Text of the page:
Spotify stock (NYSE: SPOT) just recently touched a record low of $88.69 per share, and some are discussing whether it’s a good time to invest in the audio-entertainment company, which was trading for nearly three times as much at 2022’s start.
Spotify shares’ all-time-low price arrived only days after the Stockholm-based business announced the formal rollout of audiobooks in the U.S. – and a little over a week following a rather positive assessment of SPOT’s long-term potential from Evercore.
“And then they’re finally moving off the heavy investment phase that they’ve been putting into podcasting,” Evercore senior managing director Mark Mahaney said of his vision for Spotify stock. “All of that comes together I think starting next year with gross margin expansion. And then they’ve had this user acceleration this year that I think can convert into paid-sub acceleration next year or strong growth next year. I think you want to be long Spotify before that happens, and that’s now.”
Meanwhile, Amsterdam-headquartered investment management firm The Guardian Fund, which in early 2021 predicted that SPOT could crack a staggering $1,750 by 2030, remains confident in the outlook of Spotify stock despite 2022’s valuation falloff.
“Spotify is one of the cheapest high-quality companies we know. During every major drawdown, there is the yin & yang where the contrary forces of the crashing price and the rising expected return interrelate. While we’re at it we would welcome even lower prices. Why doesn’t the market sell us the shares for USD 50/share? Or for USD 25?” the 12-year-old firm wrote in July, proceeding to disclose that it had increased its Spotify stock position (from 14.2 percent to 15.2 percent of the portfolio) during H1 2022.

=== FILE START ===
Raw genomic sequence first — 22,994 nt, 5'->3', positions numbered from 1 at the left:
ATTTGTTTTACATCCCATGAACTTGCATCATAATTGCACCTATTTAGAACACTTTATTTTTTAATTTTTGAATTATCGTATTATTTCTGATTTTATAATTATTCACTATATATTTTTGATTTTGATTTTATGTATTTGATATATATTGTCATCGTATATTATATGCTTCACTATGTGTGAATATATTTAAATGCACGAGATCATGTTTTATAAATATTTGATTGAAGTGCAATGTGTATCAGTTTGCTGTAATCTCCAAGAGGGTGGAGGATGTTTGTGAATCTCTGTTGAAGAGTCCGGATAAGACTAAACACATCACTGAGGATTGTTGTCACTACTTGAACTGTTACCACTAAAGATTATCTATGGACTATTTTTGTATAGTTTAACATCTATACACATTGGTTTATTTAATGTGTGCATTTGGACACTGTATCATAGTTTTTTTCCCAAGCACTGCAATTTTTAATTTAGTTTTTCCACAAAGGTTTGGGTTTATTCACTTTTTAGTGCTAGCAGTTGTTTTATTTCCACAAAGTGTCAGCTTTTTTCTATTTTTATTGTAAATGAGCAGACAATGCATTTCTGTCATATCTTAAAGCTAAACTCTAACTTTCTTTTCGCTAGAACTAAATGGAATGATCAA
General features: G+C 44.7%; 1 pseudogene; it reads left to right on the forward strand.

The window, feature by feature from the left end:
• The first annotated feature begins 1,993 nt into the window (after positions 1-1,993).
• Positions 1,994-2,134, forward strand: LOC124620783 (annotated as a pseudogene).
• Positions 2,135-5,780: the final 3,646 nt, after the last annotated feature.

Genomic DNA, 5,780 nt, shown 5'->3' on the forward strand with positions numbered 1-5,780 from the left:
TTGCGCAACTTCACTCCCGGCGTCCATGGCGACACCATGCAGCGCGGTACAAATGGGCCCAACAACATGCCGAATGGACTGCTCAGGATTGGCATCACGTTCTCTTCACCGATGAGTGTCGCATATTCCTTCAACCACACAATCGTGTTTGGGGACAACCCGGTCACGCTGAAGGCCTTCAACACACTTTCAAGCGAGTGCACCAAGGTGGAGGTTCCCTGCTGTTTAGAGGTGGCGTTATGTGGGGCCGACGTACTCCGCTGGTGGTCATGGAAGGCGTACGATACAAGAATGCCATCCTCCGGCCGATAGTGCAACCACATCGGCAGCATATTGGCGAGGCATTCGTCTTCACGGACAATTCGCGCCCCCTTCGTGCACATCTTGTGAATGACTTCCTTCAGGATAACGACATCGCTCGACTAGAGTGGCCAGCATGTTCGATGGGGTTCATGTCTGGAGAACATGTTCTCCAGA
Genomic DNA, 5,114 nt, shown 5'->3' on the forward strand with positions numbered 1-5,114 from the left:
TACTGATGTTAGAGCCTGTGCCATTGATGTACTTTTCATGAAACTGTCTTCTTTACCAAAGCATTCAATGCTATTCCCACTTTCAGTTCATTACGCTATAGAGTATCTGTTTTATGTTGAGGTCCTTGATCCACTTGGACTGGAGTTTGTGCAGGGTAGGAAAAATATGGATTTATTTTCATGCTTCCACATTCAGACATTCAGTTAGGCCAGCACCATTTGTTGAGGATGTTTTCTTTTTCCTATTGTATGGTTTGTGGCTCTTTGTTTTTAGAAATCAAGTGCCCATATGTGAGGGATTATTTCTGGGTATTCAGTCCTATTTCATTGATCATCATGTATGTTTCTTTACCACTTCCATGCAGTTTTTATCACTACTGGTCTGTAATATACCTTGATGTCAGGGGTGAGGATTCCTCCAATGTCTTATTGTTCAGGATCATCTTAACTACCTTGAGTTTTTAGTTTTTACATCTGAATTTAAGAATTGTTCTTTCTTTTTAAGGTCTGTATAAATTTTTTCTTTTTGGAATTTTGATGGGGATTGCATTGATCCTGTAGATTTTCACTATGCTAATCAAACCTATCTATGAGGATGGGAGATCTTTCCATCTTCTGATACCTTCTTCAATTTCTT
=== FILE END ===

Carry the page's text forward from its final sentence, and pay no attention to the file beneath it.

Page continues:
“In essence, our investment case is that audio content is hugely under-monetized compared to video content,” The Guardian Fund specified. “Audio is one of the last blue oceans out there and the technology to unlock more value did not exist until recently. Spotify is well-positioned to close that gap.”
Additionally, it’s worth noting that Morgan Stanley in late July lowered its SPOT target price from $170 to $140 (with an overweight rating), whereas KeyCorp reduced its own SPOT target price from $210 to $146. Moreover, Marketbeat has pinpointed the average Spotify stock target price set by investors in published analyses during the past year as $183.42.
Notwithstanding these and other optimistic views of SPOT – into which CEO Daniel Ek in May invested $50 million, when shares hit what was then a record low – certain financial professionals are offering comparatively critical assessments of Spotify stock and cashing out of their holdings.
To be sure, Ark Invest founder and CEO Cathie Wood’s various ETFs have offloaded millions of dollars’ worth of Spotify stock to this point in 2022, including 20,000 shares towards September’s beginning.
At the time of this piece’s writing, Spotify stock had improved slightly from Friday’s close and was trading for $89.99 per share. Besides the aforementioned expansion into audiobooks, Spotify has dropped billions on podcasting, and reports have relayed that the company is overtaking deeply entrenched players in the space.
Furthermore, CFO Paul Vogel believes that profitability is on the horizon for podcasting. Spotify – which has also branched out into ticketing and interactive apps – reported having 433 million users and 188 million premium subscribers as of Q2 2022’s end. The latter figure represents a 14 percent year-over-year increase.